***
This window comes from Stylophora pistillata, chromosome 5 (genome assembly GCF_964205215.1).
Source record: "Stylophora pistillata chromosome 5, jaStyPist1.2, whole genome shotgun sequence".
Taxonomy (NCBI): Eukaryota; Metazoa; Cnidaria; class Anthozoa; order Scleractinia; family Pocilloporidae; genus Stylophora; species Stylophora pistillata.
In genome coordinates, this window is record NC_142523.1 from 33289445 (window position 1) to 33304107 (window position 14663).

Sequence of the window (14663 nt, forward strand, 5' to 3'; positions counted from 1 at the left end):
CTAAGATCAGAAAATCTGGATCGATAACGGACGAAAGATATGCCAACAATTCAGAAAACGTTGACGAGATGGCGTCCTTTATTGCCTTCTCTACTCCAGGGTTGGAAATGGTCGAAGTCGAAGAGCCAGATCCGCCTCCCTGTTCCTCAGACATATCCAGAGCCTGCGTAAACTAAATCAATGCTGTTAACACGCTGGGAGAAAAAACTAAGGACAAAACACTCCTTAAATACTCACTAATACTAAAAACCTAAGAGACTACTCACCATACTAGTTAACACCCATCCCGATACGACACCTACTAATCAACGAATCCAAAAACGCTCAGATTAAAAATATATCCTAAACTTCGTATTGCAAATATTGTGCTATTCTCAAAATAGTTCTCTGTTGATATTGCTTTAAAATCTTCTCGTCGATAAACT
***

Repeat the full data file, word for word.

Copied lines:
This window comes from Stylophora pistillata, chromosome 5 (genome assembly GCF_964205215.1).
Source record: "Stylophora pistillata chromosome 5, jaStyPist1.2, whole genome shotgun sequence".
Taxonomy (NCBI): Eukaryota; Metazoa; Cnidaria; class Anthozoa; order Scleractinia; family Pocilloporidae; genus Stylophora; species Stylophora pistillata.
In genome coordinates, this window is record NC_142523.1 from 33289445 (window position 1) to 33304107 (window position 14663).

Sequence of the window (14663 nt, forward strand, 5' to 3'; positions counted from 1 at the left end):
CTAAGATCAGAAAATCTGGATCGATAACGGACGAAAGATATGCCAACAATTCAGAAAACGTTGACGAGATGGCGTCCTTTATTGCCTTCTCTACTCCAGGGTTGGAAATGGTCGAAGTCGAAGAGCCAGATCCGCCTCCCTGTTCCTCAGACATATCCAGAGCCTGCGTAAACTAAATCAATGCTGTTAACACGCTGGGAGAAAAAACTAAGGACAAAACACTCCTTAAATACTCACTAATACTAAAAACCTAAGAGACTACTCACCATACTAGTTAACACCCATCCCGATACGACACCTACTAATCAACGAATCCAAAAACGCTCAGATTAAAAATATATCCTAAACTTCGTATTGCAAATATTGTGCTATTCTCAAAATAGTTCTCTGTTGATATTGCTTTAAAATCTTCTCGTCGATAAACT